Monday, 16 November 2015

Art as Therapy - using other people's art.

Sally Swain, on her Art and Soul blog, recently published a story (click on the link to read it) of one person's recovery from her grief through art. There are many such stories, not all of them leading to exhibitions and shifts in career direction as this one did.

Picasso Sculpture at MOMA
November 2015
Wikipedia says that art therapy began with the psychoanalytic interpretation of symbolism in the client's art work, but using art as therapy was discovered long before that, and art therapy itself has subsequently evolved into a great deal more than the psychoanalysts used it for, with a greater focus on self-expression rather than on interpretation.

Mostly when people talk about art as therapy they mean doing art. Alain de Botton (Swiss born philosopher and author of many well known books) and John Armstrong (Glasgow born philosopher and author now living in Melbourne) published a book in 2013 called Art as Therapy. In it they explored the notion that looking at art, if you do it in the right way, has therapeutic value as well. They contend that this therapeutic value has been lost in the modern world because when we look at art we ask the wrong questions of it and of ourselves.

As Alain de Botton's website says: "This book involves reframing and recontextualising a series of art works from across the ages and genres, so that they can be approached as tools for the resolution of difficult issues in individual life" 

It's an interesting idea that we can solve our problems by enjoying other people's creativity not just by exercising our own.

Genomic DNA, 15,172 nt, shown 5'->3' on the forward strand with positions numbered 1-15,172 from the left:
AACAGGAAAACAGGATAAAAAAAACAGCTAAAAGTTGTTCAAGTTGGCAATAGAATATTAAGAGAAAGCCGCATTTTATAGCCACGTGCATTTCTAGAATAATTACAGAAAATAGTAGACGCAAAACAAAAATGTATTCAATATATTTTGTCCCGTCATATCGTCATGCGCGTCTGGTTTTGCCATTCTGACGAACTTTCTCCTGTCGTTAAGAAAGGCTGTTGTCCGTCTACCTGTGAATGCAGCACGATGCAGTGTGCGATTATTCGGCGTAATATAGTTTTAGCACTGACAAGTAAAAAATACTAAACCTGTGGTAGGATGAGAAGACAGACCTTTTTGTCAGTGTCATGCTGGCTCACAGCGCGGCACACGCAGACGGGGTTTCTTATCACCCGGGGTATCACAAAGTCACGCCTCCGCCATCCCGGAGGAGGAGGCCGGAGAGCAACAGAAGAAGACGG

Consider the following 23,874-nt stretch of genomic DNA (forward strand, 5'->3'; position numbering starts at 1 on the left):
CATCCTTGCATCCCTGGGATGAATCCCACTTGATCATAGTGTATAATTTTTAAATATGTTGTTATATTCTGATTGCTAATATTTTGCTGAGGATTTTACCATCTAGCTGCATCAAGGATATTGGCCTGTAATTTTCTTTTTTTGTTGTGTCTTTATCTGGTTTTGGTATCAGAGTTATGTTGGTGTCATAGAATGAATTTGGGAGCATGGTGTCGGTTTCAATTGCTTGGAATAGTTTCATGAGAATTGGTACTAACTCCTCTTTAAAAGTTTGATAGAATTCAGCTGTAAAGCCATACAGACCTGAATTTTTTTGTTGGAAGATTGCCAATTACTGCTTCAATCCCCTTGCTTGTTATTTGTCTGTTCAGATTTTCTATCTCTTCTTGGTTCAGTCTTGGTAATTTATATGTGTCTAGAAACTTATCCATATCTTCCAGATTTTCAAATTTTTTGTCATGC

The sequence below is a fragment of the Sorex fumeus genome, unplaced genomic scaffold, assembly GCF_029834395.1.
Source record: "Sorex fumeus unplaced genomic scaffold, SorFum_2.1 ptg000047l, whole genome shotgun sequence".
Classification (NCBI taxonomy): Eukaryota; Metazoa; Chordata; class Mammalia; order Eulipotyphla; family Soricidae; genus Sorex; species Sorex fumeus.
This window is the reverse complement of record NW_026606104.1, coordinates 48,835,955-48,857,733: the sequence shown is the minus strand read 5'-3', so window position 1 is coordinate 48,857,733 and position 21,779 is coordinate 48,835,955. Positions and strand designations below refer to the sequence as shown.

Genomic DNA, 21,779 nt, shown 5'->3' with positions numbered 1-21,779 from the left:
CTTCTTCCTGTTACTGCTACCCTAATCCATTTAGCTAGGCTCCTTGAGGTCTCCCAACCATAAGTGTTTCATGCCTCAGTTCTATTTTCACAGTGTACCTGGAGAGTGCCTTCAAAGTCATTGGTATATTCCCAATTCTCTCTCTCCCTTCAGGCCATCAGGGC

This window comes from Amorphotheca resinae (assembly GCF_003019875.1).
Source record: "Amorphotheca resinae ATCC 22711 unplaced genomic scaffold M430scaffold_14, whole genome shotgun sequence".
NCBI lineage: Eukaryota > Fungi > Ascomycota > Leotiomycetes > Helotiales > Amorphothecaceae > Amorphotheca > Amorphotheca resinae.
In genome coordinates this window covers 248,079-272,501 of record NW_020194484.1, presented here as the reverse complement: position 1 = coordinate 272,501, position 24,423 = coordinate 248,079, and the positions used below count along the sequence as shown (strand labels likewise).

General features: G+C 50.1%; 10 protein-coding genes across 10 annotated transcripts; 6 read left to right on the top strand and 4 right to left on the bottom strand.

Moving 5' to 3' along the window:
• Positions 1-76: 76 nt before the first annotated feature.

Enjoying work by Jim Shaw at the New Museum of Contemporary Art, New York, November 2015

Tuesday, 3 November 2015

The Healing Power of Slam

If you have any doubt about the healing power of poetry read this. It's the story of Emtithal Mahmoud's win in this year's Individual World Poetry Slam a competition that attracts the world's best slam poets.
A member of the Yale Slam Poetry Team and in the final year of her undergraduate degree, Emi is heading for a career as a research physician. She won the competition not in spite of but because of the death of a beloved grandmother that occurred just as she set off to compete.
Emtithal Mahmoud

Emi says of her experience in the competition "you could lose yourself on stage and everyone was there to hold you....I came away from it feeling much better than when I went in and feeling like I did something for [her grandmother],” 

But its not just personal - its political as well. Emi has been a political activist since her teens. She was born in Sudan and her performances call upon her own and her family's experiences in the violence in her country of origin. 

Watch Emi performing at the 2015 National Poetry Slam. Emi's performances epitomise the powerful potential of spoken word poetry.